Yahoo is set to acquire blogging service Tumblr in a $1.1bn deal, with an official announcement expected later today, according to US reports.
Yahoo's board has approved the all-cash deal to buy Tumblr, reported the Wall Street Journal, citing people familiar with the matter.
Under the terms of the acquisition, Tumblr will continue to operate as an independent business, the newspaper said.
Tumblr founder and chief executive David Karp is expected to remain in his role.
Analysts said the acquisition will give Yahoo a thriving social-networking and communications hub and access to younger users as the company battles to regain market share from Google and Facebook.
Specifically, the acquisition will enable Yahoo to compete directly with Google’s popular Blogspot service.
Yahoo appears to be willing to pay a premium for Tumblr as the company was valued at just $800m when it last raised money from private investors.
Despite the company’s fast-growing user base it has struggled to make money because of its limited use of advertising, making just $13m in ad revenues in 2012, according to a report by Forbes magazine.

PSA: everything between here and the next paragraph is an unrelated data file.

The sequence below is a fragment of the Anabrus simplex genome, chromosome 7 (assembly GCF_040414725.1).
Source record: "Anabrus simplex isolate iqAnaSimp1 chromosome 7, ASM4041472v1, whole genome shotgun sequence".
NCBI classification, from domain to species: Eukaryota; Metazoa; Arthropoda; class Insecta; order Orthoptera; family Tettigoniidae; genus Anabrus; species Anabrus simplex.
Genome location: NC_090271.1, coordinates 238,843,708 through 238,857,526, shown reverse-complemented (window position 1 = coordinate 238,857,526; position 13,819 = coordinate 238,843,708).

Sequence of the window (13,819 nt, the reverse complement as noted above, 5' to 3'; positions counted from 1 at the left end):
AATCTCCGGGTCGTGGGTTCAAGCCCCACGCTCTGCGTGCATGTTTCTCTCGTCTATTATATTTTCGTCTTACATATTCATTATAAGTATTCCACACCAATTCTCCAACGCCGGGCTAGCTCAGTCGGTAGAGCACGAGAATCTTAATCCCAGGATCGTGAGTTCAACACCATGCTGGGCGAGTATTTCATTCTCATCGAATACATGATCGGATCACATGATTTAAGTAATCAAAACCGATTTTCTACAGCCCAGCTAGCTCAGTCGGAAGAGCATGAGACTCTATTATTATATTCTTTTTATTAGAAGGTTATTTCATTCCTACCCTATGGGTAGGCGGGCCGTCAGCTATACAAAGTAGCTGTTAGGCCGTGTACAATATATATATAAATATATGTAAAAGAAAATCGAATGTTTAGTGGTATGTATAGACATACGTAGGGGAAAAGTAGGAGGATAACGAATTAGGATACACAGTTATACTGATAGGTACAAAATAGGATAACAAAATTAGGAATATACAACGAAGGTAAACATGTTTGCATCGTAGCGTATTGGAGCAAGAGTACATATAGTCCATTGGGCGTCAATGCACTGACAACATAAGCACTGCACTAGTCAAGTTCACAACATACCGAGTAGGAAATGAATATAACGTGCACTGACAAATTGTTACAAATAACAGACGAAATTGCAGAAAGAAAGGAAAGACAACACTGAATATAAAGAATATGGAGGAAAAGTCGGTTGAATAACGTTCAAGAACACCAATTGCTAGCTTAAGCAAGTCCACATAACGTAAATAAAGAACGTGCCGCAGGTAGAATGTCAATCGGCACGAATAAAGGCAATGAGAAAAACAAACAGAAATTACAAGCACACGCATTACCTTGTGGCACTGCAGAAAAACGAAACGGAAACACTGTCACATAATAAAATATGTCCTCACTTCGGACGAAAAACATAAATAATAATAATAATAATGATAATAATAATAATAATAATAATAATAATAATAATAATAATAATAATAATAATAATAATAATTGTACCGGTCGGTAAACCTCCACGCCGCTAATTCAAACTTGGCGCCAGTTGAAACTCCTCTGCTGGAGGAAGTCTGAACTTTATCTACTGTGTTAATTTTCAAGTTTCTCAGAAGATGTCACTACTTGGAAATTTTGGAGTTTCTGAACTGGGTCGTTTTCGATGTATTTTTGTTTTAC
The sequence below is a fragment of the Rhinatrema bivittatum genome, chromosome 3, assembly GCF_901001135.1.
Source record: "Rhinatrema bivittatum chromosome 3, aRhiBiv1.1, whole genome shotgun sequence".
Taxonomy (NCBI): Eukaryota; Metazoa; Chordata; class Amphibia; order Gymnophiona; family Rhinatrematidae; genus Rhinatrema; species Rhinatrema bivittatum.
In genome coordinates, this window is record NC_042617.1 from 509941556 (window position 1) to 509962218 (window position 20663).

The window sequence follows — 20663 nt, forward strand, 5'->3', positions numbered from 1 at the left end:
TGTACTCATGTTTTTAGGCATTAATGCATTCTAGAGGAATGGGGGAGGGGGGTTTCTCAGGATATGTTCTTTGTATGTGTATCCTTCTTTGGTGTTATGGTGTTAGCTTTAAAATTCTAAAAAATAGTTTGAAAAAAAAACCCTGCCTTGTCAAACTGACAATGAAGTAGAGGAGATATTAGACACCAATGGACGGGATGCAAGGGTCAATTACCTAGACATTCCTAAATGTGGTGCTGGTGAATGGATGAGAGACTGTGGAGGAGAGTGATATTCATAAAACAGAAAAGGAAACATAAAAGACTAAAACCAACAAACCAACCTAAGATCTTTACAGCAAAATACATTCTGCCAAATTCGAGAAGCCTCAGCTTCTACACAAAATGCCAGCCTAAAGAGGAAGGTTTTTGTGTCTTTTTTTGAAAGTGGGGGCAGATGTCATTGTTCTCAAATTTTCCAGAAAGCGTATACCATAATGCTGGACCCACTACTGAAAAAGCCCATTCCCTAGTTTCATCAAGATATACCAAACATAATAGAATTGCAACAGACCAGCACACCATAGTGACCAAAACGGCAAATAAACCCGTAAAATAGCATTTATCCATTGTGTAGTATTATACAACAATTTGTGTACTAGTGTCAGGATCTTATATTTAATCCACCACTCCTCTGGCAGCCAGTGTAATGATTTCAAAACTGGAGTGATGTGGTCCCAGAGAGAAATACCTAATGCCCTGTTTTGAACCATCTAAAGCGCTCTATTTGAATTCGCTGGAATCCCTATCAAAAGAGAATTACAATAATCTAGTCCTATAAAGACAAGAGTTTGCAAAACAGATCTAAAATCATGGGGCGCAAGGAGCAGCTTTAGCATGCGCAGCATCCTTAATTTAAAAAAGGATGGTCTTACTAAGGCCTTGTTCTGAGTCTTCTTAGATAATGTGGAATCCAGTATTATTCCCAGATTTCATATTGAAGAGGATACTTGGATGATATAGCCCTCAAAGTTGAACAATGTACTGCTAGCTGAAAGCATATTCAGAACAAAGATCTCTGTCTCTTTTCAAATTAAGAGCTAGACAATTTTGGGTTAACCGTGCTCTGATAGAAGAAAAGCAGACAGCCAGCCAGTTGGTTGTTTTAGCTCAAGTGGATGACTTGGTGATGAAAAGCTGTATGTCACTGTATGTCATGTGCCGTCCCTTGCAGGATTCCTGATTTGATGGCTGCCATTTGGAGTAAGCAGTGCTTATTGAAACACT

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The acquisition will be the largest in a series of acquisitions the company has made since Marissa Mayer was appointed chief executive in July 2012.
Since taking the helm, Mayer has overseen several product revamps and smaller acquisitions as part of her plan to turn Yahoo’s fortunes around, including an overhaul of products such as Yahoo Mail with new versions of the mail service for smartphones and tablets.
The revamp was widely seen as an attempt by Yahoo to ensure that Yahoo Mail stays popular with the younger generation of users by making its web mail service available across all major mobile platforms.
On taking over the role of CEO, Mayer said her top priority was to create a coherent mobile strategy to reverse years of declining key display advertising revenue.
In February, Yahoo announced plans to update its homepage for the first time in four years as part of efforts to win back users from rival Google and boost falling advertising revenues.